In a statement published on social media earlier on Wednesday morning DUP leader Arlene Foster and deputy leader Nigel Dodds said: “As things stand, we could not support what is being suggested on customs and consent issues and there is a lack of clarity on VAT.”

Labour leader Jeremy Corbyn has also criticized the new UK-EU Brexit deal, claiming that it was a “sell out” agreement that “won’t bring the country together and should be rejected.”  

“The best way to get Brexit sorted is to give the people the final say in a public vote,” he added.

Johnson needs 320 UK lawmakers to back the deal to see it pass through the House of Commons, and so with the DUP and Labour looking like they’ll reject such a proposition, it appears he could struggle to get the required numbers.

It’s gearing up to be a highly momentous day in the UK parliament on Saturday, if as expected, MPs convene to debate and vote on the deal. It would be the first Saturday sitting since 1982, when Argentina invaded the Falklands Islands, and only the third since World War II.

Also on rt.com Crawling to freedom? Boris Johnson compares Brexit to tunnel escape from ‘The Shawshank Redemption’

 

 

 

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New Cuban rum brand Black Tears launches into UK market

The Island Rum Company celebrates the launch of its new Cuban rum brand Black Tears into the UK market. The brand has announced it as ‘the first dry spiced Cuban rum made available to consumers worldwide’.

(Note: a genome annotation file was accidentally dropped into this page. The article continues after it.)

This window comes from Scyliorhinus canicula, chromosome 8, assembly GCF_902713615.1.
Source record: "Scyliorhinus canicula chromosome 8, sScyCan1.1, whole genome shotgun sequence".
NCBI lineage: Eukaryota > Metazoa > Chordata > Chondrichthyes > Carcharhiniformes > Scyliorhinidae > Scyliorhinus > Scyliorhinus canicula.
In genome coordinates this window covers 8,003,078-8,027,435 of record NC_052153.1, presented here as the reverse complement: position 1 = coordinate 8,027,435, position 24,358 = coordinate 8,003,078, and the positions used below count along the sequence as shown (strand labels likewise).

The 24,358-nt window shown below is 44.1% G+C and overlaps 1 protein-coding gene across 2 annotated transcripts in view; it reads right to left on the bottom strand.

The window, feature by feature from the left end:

The rum producer was established in 2012 and has intended to combine local Cuban influence with international beverage industry experience to effectively showcase its products globally.

Black Tears is distilled from molasses and sourced from four mills in the province of Ciego de Avila near Cuba’s northern coast. Its ‘authentic’ blend is made up of coffee, cacao and ají dulce, a variety of small sweet peppers.

The spiced rum supposedly sets itself apart from others on the market through its low sugar content and bittersweet flavour, as opposed to sweet vanilla-based rums that have previously dominated. Its production process has earned Black Tears the Vigia seal of high-quality rum.

As well as its signature serve which incorporates Black Tears with tonic, ice, an orange slice and habanero pepper, the brand offers a range of long drink and cocktail recipes.

According to a recent report by Persistence Market Research, the global rum market is expected to make a compound annual growth rate of 2.2% during 2018-2026 with consumers responding well to the increasing amount of new product launches in the rum market.

  • Published in Cuba

Boris Johnson Threatens To Purge UK Lawmakers Against No-Deal Brexit

London: British Prime Minister Boris Johnson raised the stakes Monday in a pivotal week of the Brexit saga by threatening to purge ruling party lawmakers who try to block a no-deal divorce with the EU.

The warning came as heavyweights from the governing Conservatives such as former finance minister Philip Hammond plotted a way to keep the premier from taking Britain out of the European Union on October 31 without an agreement.